Yesterday evening, as I was preparing for my Chamber of Commerce presentation today, I realized that I was out of licorice root. My husband volunteered to drive out to the local natural food store to grab some for me. When he returned, I looked at the bag he presented me and declared, “That’s not licorice.”
My husband insisted that the dried strands in the bag were, indeed dried licorice root. He said he double checked with the sales person because it looked nothing like the licorice I typically keep on hand.
I opened the bag and smelled the dried strands inside. There was very little smell, so I did what any good herbalist would do – I stuck my hand into this unknown substance, pulled out a bit, and tasted. Indeed it tasted very faintly of licorice. I smelled it again, “Okay, maybe the sales person was right. Maybe this is licorice, but it’s shredded, rather than cut like I always use. I’ll need three times this much to get the right amount for my recipe. Is this all you bought?”
“Sorry, babe. I bought them out. It didn’t look like enough, but they didn’t have any more. I even had the sales woman check.”
I let out a long, frustrated sigh. How was I going to make my award-winning cough syrup recipe without the correct amount of licorice. I considered cutting the syrup out of my presentation, but when an herbal remedy wins an award, that is worth talking about. I decided I’d follow in the footsteps of herbalists greater than myself, and revise my recipe to make do with what I had on hand.
Many of my dried herbs are still packed in boxes from the move. Not all my shelves and baskets are unpacked yet, so storage space is at a premium. I rooted through the baskets in my office and found marshmallow and fennel seeds. Fennel is a good substitute for licorice. It can quiet a cough, and is used for bronchitis and upper respiratory infections. The taste of fennel isn’t as strong as licorice. Taste is one reason why I chose licorice over fennel or anise in my original recipe. Marshmallow is a coating agent and is used to coat and soothe sore throats, so I decided to use some of that, as well.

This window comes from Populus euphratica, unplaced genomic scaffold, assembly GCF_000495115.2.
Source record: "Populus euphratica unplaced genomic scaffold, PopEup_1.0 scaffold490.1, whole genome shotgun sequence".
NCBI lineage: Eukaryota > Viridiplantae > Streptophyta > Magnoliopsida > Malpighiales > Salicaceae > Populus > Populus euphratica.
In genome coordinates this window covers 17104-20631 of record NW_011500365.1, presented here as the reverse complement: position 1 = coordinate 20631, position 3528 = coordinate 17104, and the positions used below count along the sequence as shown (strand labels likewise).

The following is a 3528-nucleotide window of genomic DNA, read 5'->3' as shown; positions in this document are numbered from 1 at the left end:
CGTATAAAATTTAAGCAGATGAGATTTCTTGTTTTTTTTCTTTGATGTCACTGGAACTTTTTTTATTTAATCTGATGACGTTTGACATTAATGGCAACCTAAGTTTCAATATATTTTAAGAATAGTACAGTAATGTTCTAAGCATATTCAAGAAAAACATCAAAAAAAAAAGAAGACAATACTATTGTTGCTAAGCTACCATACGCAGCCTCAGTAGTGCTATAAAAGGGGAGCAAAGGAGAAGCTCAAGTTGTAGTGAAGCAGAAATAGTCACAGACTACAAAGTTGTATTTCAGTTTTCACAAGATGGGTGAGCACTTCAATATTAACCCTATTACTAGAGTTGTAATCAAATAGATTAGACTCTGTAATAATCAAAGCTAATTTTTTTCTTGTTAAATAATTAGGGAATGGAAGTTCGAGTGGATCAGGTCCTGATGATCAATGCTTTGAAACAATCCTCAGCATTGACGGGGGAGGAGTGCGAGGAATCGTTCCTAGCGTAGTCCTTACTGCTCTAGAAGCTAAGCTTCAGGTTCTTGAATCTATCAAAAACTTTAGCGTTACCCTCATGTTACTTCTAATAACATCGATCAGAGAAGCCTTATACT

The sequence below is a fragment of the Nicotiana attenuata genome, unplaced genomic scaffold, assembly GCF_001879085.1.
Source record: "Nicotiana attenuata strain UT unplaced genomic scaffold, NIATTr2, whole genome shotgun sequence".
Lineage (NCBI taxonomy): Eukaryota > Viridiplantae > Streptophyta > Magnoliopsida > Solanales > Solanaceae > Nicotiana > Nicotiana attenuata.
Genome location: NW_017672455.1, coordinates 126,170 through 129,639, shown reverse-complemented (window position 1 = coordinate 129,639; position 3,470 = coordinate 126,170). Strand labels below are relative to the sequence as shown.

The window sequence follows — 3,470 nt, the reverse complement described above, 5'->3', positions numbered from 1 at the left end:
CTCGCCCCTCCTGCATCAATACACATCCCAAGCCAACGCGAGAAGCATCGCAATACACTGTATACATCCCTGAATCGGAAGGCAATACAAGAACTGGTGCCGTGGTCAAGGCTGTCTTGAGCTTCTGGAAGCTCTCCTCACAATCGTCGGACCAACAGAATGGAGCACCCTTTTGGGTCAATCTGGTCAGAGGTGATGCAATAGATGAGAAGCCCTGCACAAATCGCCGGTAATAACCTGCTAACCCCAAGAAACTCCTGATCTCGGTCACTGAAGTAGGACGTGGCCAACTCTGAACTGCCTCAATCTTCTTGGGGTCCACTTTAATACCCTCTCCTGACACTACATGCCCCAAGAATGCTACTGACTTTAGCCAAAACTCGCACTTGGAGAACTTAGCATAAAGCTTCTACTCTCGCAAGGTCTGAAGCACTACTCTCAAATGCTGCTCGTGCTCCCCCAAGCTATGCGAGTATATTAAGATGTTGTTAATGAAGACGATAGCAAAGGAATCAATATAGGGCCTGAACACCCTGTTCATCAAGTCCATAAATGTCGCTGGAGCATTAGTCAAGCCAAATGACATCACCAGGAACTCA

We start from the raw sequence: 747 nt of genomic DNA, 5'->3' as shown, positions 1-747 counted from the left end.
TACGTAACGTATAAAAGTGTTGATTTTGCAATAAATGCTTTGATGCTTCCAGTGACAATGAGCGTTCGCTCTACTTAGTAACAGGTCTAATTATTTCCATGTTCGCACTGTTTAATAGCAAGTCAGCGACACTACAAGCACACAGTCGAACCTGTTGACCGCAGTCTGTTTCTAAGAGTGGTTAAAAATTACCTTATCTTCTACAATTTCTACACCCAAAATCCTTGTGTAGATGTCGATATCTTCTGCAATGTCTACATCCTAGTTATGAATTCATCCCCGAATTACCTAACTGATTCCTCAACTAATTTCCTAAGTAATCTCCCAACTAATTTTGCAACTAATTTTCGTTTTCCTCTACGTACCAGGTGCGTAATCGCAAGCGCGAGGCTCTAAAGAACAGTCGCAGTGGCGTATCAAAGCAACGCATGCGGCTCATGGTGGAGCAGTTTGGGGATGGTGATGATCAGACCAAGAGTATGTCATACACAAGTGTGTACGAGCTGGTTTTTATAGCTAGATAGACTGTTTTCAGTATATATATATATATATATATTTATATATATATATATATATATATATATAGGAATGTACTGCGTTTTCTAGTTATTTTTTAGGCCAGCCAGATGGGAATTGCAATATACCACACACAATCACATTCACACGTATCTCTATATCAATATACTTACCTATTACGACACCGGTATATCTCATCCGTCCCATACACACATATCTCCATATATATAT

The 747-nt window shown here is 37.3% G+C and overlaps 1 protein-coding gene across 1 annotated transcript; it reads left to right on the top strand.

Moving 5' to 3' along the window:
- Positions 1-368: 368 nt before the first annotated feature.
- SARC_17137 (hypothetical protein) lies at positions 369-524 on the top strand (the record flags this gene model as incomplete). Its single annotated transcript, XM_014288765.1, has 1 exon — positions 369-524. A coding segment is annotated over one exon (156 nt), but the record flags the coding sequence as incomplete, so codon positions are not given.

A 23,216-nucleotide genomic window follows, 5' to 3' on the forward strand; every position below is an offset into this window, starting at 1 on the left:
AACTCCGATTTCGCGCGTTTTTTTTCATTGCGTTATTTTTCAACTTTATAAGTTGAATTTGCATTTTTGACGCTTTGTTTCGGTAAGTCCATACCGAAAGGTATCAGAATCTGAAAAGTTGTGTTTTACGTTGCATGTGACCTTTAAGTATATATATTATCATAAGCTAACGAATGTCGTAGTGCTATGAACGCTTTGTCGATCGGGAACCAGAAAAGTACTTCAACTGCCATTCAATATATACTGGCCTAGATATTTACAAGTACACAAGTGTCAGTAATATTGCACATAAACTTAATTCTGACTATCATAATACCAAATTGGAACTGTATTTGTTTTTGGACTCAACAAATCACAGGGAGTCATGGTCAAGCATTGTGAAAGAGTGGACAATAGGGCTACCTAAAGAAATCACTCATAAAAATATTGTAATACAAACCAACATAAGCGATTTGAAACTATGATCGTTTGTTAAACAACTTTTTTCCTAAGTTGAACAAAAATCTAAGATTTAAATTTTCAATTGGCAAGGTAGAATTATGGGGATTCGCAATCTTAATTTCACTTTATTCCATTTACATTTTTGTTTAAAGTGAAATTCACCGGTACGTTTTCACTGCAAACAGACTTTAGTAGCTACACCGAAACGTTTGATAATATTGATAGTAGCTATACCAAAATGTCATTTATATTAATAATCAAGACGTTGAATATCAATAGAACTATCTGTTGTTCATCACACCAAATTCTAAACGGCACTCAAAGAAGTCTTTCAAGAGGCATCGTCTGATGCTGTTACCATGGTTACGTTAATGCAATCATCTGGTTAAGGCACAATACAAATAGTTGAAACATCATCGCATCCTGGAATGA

Into the pot went horehound, shredded licorice, fennel seeds, and marshmallow along with the required water. I let that simmer until the liquid was reduced by half, and then strained and cooled my mixture. Next, I added honey to make a syrup.
When I tasted the resulting syrup, it was more bitter, and tasted of horehound much more strongly than my original recipe, but taste isn’t everything. I know the recipe is effective.
Today, when I talked about my award-winning cough syrup recipe, I told this story and made sure everyone understood that the sample I had today was not the same recipe. It was fun to be able to say “hey, I whipped this new recipe last night because I couldn’t find what I usually use.” Several people asked me about the recipe making process, and one person took home a sample bottle of the new recipe. I’m interested to see how she likes it, and how well it works for her.